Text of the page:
I have an $N \times N$ correlation matrix. From this, I want to calculate all $N$ (squared) coefficients of multiple correlation. How can I do this efficiently?

Wikipedia has a formula that can tell me any individual coefficient, but each one requires inverting an $(N-1) \times (N-1)$ matrix, which seems rather cumbersome to do for large values of $N$.

The answer to this question has an explicit formula specifically for the case of three variables that does not seem to do any matrix inversions, but it's not obvious to me how this scales.

Relatedly: why is the squared multiple correlation coefficient not simply the sum of partial correlations? I understand the partial correlation between A and B to be the fraction of the variance in A (or B) that is not explained by (C, D, ...) that is explained by B (or A). So I would expect that the sum of all partial correlations (A,B), (A,C), (A, D), ... to be the fraction of A's variance that is explained by any of (B, C, D, ...), which sounds like the square of the coefficient of multiple correlation to me.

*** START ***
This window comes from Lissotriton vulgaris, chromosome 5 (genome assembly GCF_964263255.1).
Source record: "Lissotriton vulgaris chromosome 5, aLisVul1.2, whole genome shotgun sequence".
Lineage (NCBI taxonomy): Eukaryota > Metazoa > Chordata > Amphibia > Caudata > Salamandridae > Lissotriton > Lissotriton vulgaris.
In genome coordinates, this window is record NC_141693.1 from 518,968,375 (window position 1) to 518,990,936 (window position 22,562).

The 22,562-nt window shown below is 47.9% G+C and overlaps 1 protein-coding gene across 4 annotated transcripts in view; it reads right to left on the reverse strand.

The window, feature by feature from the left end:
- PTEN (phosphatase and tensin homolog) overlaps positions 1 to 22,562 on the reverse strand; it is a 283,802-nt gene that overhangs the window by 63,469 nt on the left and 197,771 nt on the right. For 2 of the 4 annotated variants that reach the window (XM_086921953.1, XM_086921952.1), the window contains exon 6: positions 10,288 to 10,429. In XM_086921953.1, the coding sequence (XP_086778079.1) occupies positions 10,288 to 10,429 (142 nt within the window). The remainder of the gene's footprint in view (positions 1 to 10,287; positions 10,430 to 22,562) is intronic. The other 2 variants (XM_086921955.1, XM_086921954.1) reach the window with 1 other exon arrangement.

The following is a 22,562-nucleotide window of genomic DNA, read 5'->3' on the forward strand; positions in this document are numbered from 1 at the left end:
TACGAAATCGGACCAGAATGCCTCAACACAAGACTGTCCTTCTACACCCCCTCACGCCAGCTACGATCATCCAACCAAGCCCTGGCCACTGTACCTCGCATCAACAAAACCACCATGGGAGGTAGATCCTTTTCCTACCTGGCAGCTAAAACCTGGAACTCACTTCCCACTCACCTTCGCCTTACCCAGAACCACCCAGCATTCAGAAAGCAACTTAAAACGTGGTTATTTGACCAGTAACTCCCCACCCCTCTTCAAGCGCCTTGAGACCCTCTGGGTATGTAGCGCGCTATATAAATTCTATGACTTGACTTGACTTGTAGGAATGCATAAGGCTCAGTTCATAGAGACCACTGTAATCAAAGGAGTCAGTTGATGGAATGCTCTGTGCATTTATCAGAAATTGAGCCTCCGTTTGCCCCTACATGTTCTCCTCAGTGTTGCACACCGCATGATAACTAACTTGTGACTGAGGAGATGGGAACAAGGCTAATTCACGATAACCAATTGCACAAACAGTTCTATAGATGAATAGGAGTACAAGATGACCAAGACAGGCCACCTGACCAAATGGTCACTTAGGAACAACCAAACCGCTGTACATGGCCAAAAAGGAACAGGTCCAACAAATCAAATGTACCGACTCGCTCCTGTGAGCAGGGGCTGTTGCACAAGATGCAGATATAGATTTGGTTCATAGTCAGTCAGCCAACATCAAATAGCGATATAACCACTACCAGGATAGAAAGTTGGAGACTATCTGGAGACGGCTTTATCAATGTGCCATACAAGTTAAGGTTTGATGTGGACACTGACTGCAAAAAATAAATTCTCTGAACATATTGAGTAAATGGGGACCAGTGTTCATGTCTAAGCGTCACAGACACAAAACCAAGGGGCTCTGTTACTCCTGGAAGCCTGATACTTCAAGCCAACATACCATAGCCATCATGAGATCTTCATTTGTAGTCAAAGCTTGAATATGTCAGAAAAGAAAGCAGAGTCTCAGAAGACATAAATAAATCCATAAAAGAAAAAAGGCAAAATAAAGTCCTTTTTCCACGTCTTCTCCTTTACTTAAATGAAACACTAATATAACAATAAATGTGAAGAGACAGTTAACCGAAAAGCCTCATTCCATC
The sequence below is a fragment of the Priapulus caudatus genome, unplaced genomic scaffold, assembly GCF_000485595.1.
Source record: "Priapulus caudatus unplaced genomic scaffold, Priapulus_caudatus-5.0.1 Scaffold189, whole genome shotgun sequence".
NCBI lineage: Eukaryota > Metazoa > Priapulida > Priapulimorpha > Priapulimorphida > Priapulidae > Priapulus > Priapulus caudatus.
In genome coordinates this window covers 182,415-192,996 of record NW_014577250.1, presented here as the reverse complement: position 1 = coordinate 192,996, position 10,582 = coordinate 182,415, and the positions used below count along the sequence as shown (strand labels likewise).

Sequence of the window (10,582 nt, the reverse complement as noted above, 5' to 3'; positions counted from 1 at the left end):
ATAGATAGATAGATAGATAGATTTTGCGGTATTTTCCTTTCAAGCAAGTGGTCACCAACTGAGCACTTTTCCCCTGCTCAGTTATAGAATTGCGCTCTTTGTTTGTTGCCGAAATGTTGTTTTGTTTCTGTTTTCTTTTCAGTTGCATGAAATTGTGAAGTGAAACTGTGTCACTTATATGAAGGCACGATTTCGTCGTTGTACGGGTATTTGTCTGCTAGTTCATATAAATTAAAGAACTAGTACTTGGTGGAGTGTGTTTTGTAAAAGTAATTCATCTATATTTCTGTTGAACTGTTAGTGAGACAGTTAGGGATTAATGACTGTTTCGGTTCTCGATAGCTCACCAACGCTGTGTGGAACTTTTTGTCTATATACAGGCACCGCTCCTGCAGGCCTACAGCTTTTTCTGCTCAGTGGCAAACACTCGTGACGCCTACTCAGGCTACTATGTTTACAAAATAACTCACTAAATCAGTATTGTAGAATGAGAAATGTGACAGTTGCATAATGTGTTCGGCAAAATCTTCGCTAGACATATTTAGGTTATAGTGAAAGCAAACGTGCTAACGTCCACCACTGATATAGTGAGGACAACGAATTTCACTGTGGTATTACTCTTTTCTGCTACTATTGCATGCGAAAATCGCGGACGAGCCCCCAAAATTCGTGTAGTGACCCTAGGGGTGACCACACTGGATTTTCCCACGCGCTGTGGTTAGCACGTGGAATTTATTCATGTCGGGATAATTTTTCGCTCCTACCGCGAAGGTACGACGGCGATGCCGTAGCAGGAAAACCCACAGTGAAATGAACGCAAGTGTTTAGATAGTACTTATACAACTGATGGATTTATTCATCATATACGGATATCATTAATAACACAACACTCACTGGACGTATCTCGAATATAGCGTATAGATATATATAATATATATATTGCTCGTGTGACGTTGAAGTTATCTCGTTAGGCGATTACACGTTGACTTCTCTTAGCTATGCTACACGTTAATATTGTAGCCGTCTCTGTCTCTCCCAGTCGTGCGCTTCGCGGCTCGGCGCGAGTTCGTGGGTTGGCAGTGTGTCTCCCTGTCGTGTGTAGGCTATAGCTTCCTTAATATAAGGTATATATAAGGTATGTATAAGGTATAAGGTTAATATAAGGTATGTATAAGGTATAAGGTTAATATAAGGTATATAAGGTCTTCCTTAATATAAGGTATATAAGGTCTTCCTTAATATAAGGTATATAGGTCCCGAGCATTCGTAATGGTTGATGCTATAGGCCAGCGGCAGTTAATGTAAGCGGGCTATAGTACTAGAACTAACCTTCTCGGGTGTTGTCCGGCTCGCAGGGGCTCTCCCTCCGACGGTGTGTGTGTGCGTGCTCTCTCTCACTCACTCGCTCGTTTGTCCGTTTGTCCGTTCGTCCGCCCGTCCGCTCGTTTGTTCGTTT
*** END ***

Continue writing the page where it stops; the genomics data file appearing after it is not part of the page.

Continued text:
• $\begingroup$ If you are using Excel, you can try Data Analysis Tools add-in or linest function for squared multiple corerelation coefficient Rsquare(Regression Tool), but I am not sure about multiple correlation(pearson) $\endgroup$
    – Naresh
    Feb 4, 2020 at 14:19
  • $\begingroup$ For expressions of multiple correlation coefficient in terms of correlation matrix, you can see stats.stackexchange.com/q/351200/119261. $\endgroup$ Feb 4, 2020 at 14:54


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